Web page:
As we are sure you are all aware, January 3rd 2018 sees the introduction of MiFID II. Wealth managers and fund houses have a lot on their plate due the implementation of the various new regulatory obligations it comes with. James Goward, Head of Sales Support Rathbones, summarises what Rathbones will be doing to help guide clients through the transition.

Another bowlful of regulation

MiFID II is enough to make you hate spaghetti.

With its countless strands, spreading change all over the industry, it’s difficult to get a handle on it all.

Different firms are responding in different ways: whether it’s absorbing research costs (or not), how they set out fund costs and the way they will keep clients informed about their portfolios as required under the new rules.

In spite of this array of change, it’s best for advisers to keep their attention on what their clients should receive under MiFID II and whether their Discretionary Fund Manager’s (DFM’s) plans can deliver it. All DFMs should be aiming to prepare the same thing, it’s just the recipe they use that’s different.

Below are some of the requirements MiFID II demands by 3 January, and what Rathbones have cooked up to solve it:

Know your customer

On the forefront of MiFID II is a significant increase in the amount of client contact required. Investment firms are required to know more about their clients than ever before – or, be able to show they know more, at least. This extends to handing over more background information when trading on regulated stock markets. Agents for buyers and sellers will have to report who the trade is for, using a National Identifier as proof of identity (National Insurance number, tax ID number, passport number). The new rules mean charities, companies, non-SIPP pensions and trusts (except bare trusts) will need a Legal Entity Identifier (LEI) code in a bid to crack down on market abuse. These 20-digit codes will be an internationally recognised way to connect the activities of entities across different markets. The London Stock Exchange is charging £115 plus VAT to register an LEI.

At Rathbones, for virtually all their private clients they already hold most of this information already. But they will be reviewing the data and reaching out to clients to fill in any missing details. As for their trusts, companies and charities clients, they have written to those affected by the changes. It is up to each entity to arrange its own LEI, otherwise it will be barred from dealing on regulated exchanges. Rathbones are offering a free LEI registration service for their standard fee-only tariff clients. For clients on other tariffs, the service will be offered at a discounted rate of £50 plus VAT. New trusts and charities that they take on after 3 January will have an LEI client instruction form included in account opening paperwork.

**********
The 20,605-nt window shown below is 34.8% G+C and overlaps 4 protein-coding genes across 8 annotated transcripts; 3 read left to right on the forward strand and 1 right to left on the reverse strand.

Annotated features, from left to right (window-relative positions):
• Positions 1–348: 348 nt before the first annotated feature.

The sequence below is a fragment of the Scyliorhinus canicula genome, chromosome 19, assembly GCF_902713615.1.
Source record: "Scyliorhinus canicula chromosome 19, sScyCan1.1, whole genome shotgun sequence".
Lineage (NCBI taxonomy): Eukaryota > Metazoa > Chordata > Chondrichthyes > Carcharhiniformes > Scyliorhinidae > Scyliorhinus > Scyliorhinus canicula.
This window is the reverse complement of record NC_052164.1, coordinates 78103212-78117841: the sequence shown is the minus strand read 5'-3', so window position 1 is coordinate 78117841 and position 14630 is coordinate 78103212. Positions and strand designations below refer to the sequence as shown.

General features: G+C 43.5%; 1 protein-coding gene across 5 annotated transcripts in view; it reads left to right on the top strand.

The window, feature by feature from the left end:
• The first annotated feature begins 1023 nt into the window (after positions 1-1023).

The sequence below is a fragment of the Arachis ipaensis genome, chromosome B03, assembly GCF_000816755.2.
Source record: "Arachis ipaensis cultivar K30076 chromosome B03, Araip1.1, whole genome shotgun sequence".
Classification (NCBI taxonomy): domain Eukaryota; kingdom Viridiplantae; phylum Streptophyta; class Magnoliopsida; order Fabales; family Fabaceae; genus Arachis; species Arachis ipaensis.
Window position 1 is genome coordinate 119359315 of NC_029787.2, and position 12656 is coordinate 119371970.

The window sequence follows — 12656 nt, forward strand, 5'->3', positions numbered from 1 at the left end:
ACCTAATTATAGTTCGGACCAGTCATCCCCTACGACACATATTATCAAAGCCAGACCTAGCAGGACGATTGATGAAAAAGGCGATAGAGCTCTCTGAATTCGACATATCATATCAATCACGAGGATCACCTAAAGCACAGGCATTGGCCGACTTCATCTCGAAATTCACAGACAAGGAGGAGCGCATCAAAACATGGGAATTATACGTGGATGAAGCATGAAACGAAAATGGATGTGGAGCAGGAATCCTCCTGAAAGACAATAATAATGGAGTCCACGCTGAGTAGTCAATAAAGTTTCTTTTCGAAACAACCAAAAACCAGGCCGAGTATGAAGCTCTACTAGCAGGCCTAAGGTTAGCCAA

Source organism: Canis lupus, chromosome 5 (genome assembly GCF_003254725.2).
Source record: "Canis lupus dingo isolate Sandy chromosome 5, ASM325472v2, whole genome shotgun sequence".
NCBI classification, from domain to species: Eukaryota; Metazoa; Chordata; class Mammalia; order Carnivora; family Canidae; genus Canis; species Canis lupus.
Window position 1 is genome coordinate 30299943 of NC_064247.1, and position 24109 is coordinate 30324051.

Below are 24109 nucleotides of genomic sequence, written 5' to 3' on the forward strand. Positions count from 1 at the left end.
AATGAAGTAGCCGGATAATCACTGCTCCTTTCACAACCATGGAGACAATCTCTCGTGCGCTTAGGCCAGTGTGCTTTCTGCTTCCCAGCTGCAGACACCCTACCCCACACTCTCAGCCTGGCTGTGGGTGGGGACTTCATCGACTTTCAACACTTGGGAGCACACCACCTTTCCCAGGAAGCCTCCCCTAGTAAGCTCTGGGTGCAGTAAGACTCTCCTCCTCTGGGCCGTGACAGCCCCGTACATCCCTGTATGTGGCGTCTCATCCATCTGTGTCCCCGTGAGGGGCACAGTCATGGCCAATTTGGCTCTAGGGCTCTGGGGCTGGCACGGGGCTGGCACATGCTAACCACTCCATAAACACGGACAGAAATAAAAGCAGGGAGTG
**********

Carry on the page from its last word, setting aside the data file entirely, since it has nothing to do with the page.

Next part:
More regular communication with clients

Quarterly valuations are now mandatory and clients must be notified within 24 hours of any 10% fall in their portfolio from the value stated in the last quarterly valuation. They should also be told for every subsequent 10% fall thereafter.

Rathbones have spent the past few months designing and streamlining a system to monitor all of their portfolios and automatically send an email (or letter if no email address is held) to the client the next business day. This system obviously has to take into account client withdrawals and contributions when doing the calculations. The Rathbones Online system has carried soft copies of all client reporting for some time, and this will continue to be the case. While clients cannot opt out of the increased reporting there will be an option to go paperless, using this system. They are not charging clients more for the increased reporting requirement, although the FCA hasn’t given any guidance on this. Some DFMs may find it necessary to charge more for the increased burden.

Price transparency for client suitability

The new regulation demands that portfolios contain a full break-down of costs to ensure investments are right for the client – the anticipated costs for the next year must be provided before they invest, too. Unfortunately, MiFID II doesn’t set out a standardised way of doing so, something that may have made comparisons much simpler.

Rathbones are including a quarterly cost summary in all their client valuation reports. A further, annual disclosure will show the total effect of portfolio costs over the past year. When they take on clients from IFAs, Rathbones will provide an estimate of total costs for the coming year.

Achieving best execution for clients

MiFID II says firms must take all sufficient steps to get the best possible deal when trading on a client’s behalf. Also, research costs must be stripped out from trading fees; that means these costs must either be passed on to consumers or paid by DFMs and fund managers.

Rathbones already absorbs the costs of research in their business expenses, so they are well placed to handle this requirement. Rathbone Unit Trust Management, their funds business, will stop passing on research costs to its funds. As part of the disclosure for best execution, Rathbones will be publishing on their website the top five brokers they use to execute trades.

There’s a lot to chew over with MiFID II, but advisers are relatively lucky: most of the changes don’t directly affect their business. Instead, they need to be aware of what the rules require of their partners and how it will affect their clients.

Do you feel prepared for MiFIDII? Please comment below.

 


This post was created for the DISCUS website based on the article posted on Rathbones. You can find out more about their discretionary investment services here ›